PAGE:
The term "hepatitis" refers to syndromes or diseases causing liver inflammation, including inflammation due to viruses and chronic alcohol abuse. Viruses causing hepatitis include Hepatitis A, B, C, E, and the delta factor. Each virus causes a distinct syndrome, though they share some symptoms and consequences.
Most people who become infected with hepatitis B get rid of the virus within 6 months. A short infection is known as an "acute" case of hepatitis B.
Hepatitis B is transmitted via blood and other body fluids. Infection can occur through:
People who are at higher risk, including healthcare workers and those who live with someone with hepatitis B, should get the hepatitis B vaccine.
In acute hepatitis, it takes about 1-6 months from the time of infection until symptoms appear. Early symptoms may include nausea and vomiting, loss of appetite, fatigue, and muscle and joint aches. Jaundice, together with dark urine and light stools, follows. About 1% of patients infected with hepatitis B die due to liver damage in this early stage.
The risk of becoming chronically infected depends on the person's age at the time of infection. More than 90% of newborns, about 50% of children, and less than 5% of adults infected with hepatitis B develop chronic hepatitis.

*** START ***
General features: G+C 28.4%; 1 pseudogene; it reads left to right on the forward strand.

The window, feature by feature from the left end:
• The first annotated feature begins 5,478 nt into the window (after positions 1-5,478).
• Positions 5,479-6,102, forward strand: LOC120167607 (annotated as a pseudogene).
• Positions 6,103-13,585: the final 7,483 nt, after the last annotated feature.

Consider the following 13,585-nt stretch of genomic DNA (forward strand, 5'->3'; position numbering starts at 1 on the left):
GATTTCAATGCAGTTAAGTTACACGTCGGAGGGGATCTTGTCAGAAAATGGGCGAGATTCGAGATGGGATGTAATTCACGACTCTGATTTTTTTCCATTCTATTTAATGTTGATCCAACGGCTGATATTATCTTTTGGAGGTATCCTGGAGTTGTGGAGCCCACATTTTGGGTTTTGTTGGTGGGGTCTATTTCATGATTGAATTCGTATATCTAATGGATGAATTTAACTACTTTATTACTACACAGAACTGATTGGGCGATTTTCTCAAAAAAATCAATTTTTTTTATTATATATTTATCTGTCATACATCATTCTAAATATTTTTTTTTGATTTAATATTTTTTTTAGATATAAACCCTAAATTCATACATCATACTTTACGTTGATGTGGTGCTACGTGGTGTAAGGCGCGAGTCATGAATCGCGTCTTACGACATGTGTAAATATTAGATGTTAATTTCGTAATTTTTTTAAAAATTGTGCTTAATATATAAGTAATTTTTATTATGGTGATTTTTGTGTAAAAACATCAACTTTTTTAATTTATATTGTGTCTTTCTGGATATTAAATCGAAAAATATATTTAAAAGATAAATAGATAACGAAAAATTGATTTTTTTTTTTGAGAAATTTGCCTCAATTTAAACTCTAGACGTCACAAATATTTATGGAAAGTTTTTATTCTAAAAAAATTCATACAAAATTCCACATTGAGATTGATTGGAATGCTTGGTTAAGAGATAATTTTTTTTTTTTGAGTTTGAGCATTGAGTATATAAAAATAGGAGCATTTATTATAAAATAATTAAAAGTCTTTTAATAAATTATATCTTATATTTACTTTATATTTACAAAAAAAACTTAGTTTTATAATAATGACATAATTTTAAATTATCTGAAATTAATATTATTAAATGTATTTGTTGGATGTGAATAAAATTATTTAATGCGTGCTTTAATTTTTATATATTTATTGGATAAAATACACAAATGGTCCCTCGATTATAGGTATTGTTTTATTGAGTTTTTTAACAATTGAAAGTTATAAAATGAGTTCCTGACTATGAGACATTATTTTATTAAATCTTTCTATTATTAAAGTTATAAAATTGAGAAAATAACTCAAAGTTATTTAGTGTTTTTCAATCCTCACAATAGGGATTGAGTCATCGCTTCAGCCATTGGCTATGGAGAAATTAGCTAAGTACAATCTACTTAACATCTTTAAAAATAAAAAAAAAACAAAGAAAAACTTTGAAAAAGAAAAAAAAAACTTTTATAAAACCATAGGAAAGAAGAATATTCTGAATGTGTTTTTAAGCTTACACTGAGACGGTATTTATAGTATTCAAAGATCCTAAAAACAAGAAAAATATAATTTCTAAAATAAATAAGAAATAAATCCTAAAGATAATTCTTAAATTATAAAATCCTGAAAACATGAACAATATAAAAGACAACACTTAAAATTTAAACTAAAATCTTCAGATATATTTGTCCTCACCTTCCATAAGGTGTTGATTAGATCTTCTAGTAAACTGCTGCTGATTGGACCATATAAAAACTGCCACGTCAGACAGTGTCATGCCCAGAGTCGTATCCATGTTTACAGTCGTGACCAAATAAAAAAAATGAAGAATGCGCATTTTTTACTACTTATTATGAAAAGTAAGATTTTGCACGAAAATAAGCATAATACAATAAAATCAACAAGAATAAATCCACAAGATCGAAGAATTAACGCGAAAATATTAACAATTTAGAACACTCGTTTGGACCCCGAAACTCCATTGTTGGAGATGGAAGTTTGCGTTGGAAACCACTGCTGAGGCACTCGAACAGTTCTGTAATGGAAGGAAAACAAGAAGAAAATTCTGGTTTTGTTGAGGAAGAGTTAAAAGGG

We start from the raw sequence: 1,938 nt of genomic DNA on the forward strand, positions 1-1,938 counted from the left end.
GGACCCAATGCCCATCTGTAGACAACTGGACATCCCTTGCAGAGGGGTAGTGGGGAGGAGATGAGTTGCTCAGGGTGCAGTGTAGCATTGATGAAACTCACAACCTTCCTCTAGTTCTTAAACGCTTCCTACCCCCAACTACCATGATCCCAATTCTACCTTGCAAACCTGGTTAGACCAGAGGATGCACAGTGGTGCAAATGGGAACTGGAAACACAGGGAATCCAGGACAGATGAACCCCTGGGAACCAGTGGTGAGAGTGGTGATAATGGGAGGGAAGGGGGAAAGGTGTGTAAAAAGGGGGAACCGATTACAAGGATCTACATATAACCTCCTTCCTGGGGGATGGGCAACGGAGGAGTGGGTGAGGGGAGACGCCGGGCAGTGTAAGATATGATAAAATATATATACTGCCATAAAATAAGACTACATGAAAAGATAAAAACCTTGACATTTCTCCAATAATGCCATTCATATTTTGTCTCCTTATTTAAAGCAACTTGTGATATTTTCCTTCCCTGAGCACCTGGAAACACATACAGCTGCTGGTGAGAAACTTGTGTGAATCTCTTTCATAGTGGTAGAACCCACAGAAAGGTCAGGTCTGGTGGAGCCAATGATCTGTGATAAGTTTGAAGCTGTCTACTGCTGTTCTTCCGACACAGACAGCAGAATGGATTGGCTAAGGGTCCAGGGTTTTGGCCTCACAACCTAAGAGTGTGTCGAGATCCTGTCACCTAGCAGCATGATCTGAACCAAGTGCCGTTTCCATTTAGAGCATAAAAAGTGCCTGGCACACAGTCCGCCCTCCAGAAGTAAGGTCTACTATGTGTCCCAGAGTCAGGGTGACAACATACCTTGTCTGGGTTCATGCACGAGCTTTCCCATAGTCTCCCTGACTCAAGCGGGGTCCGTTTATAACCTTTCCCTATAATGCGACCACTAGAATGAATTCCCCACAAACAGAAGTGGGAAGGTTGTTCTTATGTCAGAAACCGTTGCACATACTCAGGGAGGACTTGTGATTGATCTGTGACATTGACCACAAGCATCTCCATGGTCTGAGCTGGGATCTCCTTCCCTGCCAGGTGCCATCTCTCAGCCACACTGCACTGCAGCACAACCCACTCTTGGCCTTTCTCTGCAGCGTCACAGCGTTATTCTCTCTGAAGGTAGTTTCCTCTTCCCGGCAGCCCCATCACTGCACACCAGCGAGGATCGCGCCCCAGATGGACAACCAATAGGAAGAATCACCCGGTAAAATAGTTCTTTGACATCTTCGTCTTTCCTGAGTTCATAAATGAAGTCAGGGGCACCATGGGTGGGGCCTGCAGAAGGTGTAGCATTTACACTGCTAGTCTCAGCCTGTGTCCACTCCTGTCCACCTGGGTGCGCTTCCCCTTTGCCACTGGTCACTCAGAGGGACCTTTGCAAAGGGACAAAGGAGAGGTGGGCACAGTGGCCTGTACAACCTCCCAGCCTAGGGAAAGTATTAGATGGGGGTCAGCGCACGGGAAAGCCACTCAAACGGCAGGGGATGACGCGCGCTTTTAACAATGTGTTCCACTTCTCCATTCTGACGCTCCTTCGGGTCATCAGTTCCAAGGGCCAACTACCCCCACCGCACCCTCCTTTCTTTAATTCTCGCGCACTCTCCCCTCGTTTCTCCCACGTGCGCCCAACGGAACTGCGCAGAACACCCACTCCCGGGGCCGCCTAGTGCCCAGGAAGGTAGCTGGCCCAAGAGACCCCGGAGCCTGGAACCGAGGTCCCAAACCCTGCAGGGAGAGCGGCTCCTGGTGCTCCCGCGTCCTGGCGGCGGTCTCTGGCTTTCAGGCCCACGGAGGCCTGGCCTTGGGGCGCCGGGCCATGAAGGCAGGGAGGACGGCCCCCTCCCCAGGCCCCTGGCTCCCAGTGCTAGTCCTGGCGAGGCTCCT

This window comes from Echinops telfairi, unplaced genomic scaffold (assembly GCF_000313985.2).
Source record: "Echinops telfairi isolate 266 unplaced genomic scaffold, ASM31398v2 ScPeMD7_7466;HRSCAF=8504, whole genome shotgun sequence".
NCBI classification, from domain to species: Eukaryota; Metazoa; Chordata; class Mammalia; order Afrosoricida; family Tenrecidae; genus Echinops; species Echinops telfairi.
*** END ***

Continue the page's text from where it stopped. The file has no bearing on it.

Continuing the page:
Most damage from hepatitis B virus is caused by the body's response to the infection. The body's immune response against the infected liver cells (hepatocytes) damages the cells, causing liver inflammation (hepatitis). As a result, liver enzymes (transaminases) leak out of the liver into the blood, causing transaminase blood levels to be elevated. The virus impairs the liver's ability to produce the clotting factor prothrombin, increasing the time required for blood clot formation (prothrombin time).
Liver damage also impairs the body's ability to rid itself of bilirubin (a breakdown product of old red blood cells), causing jaundice (yellow discoloration of the eyes and body) and dark urine.
Source: Portal Content Team
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